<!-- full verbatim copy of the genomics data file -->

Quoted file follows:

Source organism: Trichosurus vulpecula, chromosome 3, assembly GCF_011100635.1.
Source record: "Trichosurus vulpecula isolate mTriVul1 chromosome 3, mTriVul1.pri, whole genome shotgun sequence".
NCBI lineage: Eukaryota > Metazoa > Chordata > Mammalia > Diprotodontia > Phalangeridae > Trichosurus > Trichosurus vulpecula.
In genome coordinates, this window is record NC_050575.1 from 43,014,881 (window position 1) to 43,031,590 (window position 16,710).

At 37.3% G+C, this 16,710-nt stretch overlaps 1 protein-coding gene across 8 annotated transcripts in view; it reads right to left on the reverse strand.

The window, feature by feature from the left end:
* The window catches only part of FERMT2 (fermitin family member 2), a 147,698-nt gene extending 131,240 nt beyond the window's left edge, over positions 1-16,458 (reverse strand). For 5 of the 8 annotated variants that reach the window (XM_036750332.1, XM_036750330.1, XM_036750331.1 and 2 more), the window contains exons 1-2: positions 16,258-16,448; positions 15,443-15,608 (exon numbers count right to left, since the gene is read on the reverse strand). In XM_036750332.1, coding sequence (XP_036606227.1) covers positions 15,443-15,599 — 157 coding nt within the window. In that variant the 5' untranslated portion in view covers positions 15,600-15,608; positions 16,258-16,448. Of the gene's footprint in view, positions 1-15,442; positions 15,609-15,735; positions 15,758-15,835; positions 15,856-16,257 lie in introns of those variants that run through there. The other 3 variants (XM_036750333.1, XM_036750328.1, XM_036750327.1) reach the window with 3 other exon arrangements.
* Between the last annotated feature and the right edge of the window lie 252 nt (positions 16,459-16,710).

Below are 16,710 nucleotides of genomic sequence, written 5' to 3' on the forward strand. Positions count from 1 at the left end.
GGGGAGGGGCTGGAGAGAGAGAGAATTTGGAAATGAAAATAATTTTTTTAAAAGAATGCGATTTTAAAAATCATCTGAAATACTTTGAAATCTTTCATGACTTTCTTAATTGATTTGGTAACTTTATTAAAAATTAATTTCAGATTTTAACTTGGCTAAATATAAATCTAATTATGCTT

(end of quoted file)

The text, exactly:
Source organism: Trichosurus vulpecula, chromosome 3, assembly GCF_011100635.1.
Source record: "Trichosurus vulpecula isolate mTriVul1 chromosome 3, mTriVul1.pri, whole genome shotgun sequence".
NCBI lineage: Eukaryota > Metazoa > Chordata > Mammalia > Diprotodontia > Phalangeridae > Trichosurus > Trichosurus vulpecula.
In genome coordinates, this window is record NC_050575.1 from 43,014,881 (window position 1) to 43,031,590 (window position 16,710).

At 37.3% G+C, this 16,710-nt stretch overlaps 1 protein-coding gene across 8 annotated transcripts in view; it reads right to left on the reverse strand.

The window, feature by feature from the left end:
* The window catches only part of FERMT2 (fermitin family member 2), a 147,698-nt gene extending 131,240 nt beyond the window's left edge, over positions 1-16,458 (reverse strand). For 5 of the 8 annotated variants that reach the window (XM_036750332.1, XM_036750330.1, XM_036750331.1 and 2 more), the window contains exons 1-2: positions 16,258-16,448; positions 15,443-15,608 (exon numbers count right to left, since the gene is read on the reverse strand). In XM_036750332.1, coding sequence (XP_036606227.1) covers positions 15,443-15,599 — 157 coding nt within the window. In that variant the 5' untranslated portion in view covers positions 15,600-15,608; positions 16,258-16,448. Of the gene's footprint in view, positions 1-15,442; positions 15,609-15,735; positions 15,758-15,835; positions 15,856-16,257 lie in introns of those variants that run through there. The other 3 variants (XM_036750333.1, XM_036750328.1, XM_036750327.1) reach the window with 3 other exon arrangements.
* Between the last annotated feature and the right edge of the window lie 252 nt (positions 16,459-16,710).

Below are 16,710 nucleotides of genomic sequence, written 5' to 3' on the forward strand. Positions count from 1 at the left end.
GGGGAGGGGCTGGAGAGAGAGAGAATTTGGAAATGAAAATAATTTTTTTAAAAGAATGCGATTTTAAAAATCATCTGAAATACTTTGAAATCTTTCATGACTTTCTTAATTGATTTGGTAACTTTATTAAAAATTAATTTCAGATTTTAACTTGGCTAAATATAAATCTAATTATGCTT